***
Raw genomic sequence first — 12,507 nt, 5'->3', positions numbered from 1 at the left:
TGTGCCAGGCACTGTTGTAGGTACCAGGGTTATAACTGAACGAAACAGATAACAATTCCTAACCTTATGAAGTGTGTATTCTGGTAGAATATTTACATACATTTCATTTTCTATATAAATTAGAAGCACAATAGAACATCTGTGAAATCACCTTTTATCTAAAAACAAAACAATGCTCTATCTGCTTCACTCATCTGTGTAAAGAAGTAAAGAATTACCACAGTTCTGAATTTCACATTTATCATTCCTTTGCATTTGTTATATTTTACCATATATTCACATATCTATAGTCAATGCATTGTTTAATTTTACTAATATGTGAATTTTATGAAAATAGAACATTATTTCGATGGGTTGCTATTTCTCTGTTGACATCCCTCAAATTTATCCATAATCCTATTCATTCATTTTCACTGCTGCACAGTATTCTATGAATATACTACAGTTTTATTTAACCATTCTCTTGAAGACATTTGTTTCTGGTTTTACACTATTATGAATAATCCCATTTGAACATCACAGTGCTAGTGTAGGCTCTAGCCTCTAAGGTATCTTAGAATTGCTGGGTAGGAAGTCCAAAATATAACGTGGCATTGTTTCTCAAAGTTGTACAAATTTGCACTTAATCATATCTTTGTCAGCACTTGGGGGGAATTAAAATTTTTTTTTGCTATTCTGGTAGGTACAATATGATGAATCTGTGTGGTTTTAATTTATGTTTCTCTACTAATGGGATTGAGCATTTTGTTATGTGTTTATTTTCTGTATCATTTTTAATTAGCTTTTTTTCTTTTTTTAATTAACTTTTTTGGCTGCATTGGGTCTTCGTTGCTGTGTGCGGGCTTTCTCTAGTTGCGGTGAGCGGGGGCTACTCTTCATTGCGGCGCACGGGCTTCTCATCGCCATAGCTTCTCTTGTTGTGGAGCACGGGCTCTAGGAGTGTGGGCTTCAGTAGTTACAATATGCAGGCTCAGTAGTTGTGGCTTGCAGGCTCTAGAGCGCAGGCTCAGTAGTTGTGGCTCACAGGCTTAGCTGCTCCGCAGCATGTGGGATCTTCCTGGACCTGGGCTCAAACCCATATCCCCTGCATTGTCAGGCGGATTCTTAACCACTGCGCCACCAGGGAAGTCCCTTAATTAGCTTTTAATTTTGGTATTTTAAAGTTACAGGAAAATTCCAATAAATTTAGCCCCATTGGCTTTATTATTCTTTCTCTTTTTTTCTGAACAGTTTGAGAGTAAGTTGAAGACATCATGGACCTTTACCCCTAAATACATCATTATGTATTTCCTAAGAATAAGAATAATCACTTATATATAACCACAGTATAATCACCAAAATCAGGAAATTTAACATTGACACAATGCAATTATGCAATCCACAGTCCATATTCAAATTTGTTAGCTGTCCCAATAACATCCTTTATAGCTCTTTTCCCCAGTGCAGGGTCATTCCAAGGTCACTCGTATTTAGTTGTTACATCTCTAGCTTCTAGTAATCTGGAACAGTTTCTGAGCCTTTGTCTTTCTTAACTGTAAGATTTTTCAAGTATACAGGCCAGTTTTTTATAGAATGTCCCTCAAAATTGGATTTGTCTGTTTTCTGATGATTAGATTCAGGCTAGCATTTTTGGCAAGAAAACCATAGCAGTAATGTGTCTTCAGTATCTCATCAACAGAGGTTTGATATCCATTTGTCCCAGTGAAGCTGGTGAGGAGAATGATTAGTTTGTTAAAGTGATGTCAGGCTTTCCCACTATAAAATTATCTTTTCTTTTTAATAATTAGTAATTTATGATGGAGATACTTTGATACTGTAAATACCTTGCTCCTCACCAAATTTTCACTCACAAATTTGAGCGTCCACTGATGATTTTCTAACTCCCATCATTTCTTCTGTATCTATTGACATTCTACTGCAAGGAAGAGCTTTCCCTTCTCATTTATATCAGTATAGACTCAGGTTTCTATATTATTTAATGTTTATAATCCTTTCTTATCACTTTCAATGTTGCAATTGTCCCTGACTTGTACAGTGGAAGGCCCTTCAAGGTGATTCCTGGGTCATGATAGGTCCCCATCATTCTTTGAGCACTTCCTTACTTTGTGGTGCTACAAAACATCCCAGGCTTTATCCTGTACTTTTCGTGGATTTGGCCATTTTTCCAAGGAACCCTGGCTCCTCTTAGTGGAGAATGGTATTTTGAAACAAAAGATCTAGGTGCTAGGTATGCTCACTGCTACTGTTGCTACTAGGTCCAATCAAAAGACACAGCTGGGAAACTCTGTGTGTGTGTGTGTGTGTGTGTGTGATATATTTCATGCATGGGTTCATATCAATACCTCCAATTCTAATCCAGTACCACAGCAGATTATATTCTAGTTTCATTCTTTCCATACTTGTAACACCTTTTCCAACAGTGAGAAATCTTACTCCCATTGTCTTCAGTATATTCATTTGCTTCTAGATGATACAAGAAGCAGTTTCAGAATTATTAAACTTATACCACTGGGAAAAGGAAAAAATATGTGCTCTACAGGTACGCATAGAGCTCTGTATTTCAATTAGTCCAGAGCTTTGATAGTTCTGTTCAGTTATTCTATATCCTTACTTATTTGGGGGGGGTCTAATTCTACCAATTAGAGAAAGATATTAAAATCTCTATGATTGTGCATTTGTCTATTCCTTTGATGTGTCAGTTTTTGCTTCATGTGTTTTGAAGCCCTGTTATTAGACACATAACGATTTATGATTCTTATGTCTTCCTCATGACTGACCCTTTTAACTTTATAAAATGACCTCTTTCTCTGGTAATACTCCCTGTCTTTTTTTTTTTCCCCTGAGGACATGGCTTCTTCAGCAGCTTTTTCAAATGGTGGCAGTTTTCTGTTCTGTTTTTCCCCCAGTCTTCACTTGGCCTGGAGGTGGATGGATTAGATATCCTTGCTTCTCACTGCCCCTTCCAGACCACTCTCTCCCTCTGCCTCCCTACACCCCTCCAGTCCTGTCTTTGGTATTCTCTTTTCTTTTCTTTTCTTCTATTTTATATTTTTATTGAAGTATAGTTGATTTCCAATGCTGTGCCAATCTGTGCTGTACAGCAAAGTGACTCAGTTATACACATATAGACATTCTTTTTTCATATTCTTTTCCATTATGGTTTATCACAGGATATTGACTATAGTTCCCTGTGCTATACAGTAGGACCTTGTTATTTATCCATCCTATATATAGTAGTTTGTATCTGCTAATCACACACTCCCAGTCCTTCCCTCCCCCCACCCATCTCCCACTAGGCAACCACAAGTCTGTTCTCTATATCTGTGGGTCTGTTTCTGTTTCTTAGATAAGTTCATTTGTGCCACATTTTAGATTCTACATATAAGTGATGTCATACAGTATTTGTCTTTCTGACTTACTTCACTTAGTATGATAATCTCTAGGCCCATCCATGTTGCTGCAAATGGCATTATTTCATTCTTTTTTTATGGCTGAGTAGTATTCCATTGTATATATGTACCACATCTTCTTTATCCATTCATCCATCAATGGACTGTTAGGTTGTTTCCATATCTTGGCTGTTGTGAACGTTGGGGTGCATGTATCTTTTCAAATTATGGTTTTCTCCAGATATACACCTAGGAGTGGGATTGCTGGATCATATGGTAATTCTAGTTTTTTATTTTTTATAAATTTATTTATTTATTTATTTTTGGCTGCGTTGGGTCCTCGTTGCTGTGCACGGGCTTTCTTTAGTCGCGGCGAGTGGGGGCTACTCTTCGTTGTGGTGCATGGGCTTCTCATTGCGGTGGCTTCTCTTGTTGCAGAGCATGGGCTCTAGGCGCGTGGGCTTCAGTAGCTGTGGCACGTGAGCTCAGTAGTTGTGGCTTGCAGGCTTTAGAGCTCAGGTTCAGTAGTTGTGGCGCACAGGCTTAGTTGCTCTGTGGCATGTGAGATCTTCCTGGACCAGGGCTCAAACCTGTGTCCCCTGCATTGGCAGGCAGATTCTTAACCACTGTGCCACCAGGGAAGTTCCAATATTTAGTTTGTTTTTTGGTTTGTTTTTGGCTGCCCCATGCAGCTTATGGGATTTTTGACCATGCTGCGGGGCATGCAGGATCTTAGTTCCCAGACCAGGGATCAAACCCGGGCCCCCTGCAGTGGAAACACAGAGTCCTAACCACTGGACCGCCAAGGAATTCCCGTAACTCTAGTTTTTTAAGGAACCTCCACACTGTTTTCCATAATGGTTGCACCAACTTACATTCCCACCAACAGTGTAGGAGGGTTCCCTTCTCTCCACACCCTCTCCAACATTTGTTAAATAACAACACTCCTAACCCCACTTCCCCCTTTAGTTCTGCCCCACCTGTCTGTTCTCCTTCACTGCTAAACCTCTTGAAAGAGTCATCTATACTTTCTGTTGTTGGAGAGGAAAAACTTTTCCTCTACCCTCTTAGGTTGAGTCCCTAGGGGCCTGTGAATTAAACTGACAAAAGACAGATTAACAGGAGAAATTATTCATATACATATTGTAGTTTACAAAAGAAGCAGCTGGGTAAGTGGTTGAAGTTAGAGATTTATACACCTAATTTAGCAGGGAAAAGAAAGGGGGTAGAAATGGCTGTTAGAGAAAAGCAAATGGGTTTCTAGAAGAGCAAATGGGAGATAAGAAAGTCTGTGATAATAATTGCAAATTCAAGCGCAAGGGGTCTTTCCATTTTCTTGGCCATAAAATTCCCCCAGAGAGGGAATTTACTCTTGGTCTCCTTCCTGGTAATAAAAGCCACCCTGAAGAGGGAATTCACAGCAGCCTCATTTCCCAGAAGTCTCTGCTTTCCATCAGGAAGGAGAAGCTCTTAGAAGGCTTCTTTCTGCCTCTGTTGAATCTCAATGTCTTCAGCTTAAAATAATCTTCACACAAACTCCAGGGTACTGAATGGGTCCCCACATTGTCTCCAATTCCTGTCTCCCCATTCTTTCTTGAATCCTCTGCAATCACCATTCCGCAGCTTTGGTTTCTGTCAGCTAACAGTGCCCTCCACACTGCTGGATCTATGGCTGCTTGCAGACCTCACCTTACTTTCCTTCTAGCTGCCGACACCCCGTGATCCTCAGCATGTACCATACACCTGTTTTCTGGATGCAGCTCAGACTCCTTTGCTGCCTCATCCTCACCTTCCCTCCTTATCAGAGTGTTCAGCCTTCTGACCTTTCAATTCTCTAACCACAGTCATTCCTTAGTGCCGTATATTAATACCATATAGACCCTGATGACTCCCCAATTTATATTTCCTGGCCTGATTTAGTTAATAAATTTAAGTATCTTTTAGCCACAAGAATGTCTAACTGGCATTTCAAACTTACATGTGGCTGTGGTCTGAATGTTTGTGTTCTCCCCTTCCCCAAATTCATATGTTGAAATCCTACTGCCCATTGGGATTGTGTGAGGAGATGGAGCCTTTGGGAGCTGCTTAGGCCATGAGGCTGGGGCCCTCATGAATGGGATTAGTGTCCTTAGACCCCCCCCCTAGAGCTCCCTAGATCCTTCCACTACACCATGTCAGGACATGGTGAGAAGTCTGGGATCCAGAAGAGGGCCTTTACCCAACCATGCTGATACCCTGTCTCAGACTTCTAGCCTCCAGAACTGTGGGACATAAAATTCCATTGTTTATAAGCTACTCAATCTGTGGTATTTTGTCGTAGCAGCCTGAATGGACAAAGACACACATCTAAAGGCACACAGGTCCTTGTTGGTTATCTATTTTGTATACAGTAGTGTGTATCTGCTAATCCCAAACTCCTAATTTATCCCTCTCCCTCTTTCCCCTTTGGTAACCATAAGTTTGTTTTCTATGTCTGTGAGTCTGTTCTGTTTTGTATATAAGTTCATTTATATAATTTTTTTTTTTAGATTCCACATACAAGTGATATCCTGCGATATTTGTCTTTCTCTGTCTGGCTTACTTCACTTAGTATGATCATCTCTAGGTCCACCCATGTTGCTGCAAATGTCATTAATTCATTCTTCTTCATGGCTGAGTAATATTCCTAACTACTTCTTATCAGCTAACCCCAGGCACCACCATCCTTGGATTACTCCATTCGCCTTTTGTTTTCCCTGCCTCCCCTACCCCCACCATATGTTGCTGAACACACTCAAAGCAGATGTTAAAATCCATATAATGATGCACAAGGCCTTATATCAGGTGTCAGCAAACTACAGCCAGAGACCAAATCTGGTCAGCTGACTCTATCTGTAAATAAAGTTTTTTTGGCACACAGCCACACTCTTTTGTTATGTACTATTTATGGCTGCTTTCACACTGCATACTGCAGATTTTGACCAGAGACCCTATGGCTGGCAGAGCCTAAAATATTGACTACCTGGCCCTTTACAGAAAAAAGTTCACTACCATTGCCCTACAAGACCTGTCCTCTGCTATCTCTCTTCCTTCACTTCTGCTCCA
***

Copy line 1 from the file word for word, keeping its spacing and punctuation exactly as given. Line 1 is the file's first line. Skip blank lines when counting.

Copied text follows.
Raw genomic sequence first — 12,507 nt, 5'->3', positions numbered from 1 at the left: